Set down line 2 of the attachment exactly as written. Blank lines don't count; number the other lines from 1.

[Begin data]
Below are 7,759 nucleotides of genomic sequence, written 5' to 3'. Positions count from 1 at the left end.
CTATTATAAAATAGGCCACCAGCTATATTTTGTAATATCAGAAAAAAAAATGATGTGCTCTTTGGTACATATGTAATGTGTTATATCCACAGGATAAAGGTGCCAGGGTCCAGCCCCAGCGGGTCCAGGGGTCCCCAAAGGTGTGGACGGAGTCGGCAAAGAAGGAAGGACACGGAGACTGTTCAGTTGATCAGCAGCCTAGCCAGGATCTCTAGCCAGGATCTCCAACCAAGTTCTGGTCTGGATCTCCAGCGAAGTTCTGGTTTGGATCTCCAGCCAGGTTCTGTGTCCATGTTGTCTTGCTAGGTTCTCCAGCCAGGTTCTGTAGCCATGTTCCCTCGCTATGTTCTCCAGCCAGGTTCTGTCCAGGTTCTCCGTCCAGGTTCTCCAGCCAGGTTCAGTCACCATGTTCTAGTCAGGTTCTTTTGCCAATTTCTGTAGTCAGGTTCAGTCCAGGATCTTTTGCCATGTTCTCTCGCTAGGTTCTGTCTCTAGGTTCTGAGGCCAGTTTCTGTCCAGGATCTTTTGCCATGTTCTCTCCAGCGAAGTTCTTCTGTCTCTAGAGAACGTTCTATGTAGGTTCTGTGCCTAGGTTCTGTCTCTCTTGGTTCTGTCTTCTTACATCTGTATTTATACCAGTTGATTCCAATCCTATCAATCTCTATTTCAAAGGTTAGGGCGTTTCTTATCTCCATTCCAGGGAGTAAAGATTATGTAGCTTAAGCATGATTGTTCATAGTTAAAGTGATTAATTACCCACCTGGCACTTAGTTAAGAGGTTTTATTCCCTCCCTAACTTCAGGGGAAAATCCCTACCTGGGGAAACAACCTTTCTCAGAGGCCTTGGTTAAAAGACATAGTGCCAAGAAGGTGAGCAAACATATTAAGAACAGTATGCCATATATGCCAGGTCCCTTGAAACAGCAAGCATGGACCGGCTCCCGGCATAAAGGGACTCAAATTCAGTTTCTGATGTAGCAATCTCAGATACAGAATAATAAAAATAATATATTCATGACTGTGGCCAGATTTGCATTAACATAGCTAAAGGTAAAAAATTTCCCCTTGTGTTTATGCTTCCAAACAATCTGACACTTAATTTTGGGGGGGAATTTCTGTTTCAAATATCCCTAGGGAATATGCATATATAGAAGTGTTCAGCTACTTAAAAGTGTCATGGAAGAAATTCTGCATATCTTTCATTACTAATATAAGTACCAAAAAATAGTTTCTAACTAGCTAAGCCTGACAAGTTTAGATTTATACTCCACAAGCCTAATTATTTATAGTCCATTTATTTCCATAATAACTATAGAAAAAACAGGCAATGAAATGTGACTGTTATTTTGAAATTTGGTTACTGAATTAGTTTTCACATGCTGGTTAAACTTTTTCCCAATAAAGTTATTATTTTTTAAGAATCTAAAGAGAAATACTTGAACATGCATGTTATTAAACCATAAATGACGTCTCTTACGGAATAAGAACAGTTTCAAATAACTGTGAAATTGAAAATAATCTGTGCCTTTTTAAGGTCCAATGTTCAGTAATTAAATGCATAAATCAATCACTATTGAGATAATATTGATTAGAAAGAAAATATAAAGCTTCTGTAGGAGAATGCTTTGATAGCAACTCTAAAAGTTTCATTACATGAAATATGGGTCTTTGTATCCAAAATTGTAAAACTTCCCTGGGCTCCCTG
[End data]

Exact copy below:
CTATTATAAAATAGGCCACCAGCTATATTTTGTAATATCAGAAAAAAAAATGATGTGCTCTTTGGTACATATGTAATGTGTTATATCCACAGGATAAAGGTGCCAGGGTCCAGCCCCAGCGGGTCCAGGGGTCCCCAAAGGTGTGGACGGAGTCGGCAAAGAAGGAAGGACACGGAGACTGTTCAGTTGATCAGCAGCCTAGCCAGGATCTCTAGCCAGGATCTCCAACCAAGTTCTGGTCTGGATCTCCAGCGAAGTTCTGGTTTGGATCTCCAGCCAGGTTCTGTGTCCATGTTGTCTTGCTAGGTTCTCCAGCCAGGTTCTGTAGCCATGTTCCCTCGCTATGTTCTCCAGCCAGGTTCTGTCCAGGTTCTCCGTCCAGGTTCTCCAGCCAGGTTCAGTCACCATGTTCTAGTCAGGTTCTTTTGCCAATTTCTGTAGTCAGGTTCAGTCCAGGATCTTTTGCCATGTTCTCTCGCTAGGTTCTGTCTCTAGGTTCTGAGGCCAGTTTCTGTCCAGGATCTTTTGCCATGTTCTCTCCAGCGAAGTTCTTCTGTCTCTAGAGAACGTTCTATGTAGGTTCTGTGCCTAGGTTCTGTCTCTCTTGGTTCTGTCTTCTTACATCTGTATTTATACCAGTTGATTCCAATCCTATCAATCTCTATTTCAAAGGTTAGGGCGTTTCTTATCTCCATTCCAGGGAGTAAAGATTATGTAGCTTAAGCATGATTGTTCATAGTTAAAGTGATTAATTACCCACCTGGCACTTAGTTAAGAGGTTTTATTCCCTCCCTAACTTCAGGGGAAAATCCCTACCTGGGGAAACAACCTTTCTCAGAGGCCTTGGTTAAAAGACATAGTGCCAAGAAGGTGAGCAAACATATTAAGAACAGTATGCCATATATGCCAGGTCCCTTGAAACAGCAAGCATGGACCGGCTCCCGGCATAAAGGGACTCAAATTCAGTTTCTGATGTAGCAATCTCAGATACAGAATAATAAAAATAATATATTCATGACTGTGGCCAGATTTGCATTAACATAGCTAAAGGTAAAAAATTTCCCCTTGTGTTTATGCTTCCAAACAATCTGACACTTAATTTTGGGGGGGAATTTCTGTTTCAAATATCCCTAGGGAATATGCATATATAGAAGTGTTCAGCTACTTAAAAGTGTCATGGAAGAAATTCTGCATATCTTTCATTACTAATATAAGTACCAAAAAATAGTTTCTAACTAGCTAAGCCTGACAAGTTTAGATTTATACTCCACAAGCCTAATTATTTATAGTCCATTTATTTCCATAATAACTATAGAAAAAACAGGCAATGAAATGTGACTGTTATTTTGAAATTTGGTTACTGAATTAGTTTTCACATGCTGGTTAAACTTTTTCCCAATAAAGTTATTATTTTTTAAGAATCTAAAGAGAAATACTTGAACATGCATGTTATTAAACCATAAATGACGTCTCTTACGGAATAAGAACAGTTTCAAATAACTGTGAAATTGAAAATAATCTGTGCCTTTTTAAGGTCCAATGTTCAGTAATTAAATGCATAAATCAATCACTATTGAGATAATATTGATTAGAAAGAAAATATAAAGCTTCTGTAGGAGAATGCTTTGATAGCAACTCTAAAAGTTTCATTACATGAAATATGGGTCTTTGTATCCAAAATTGTAAAACTTCCCTGGGCTCCCTG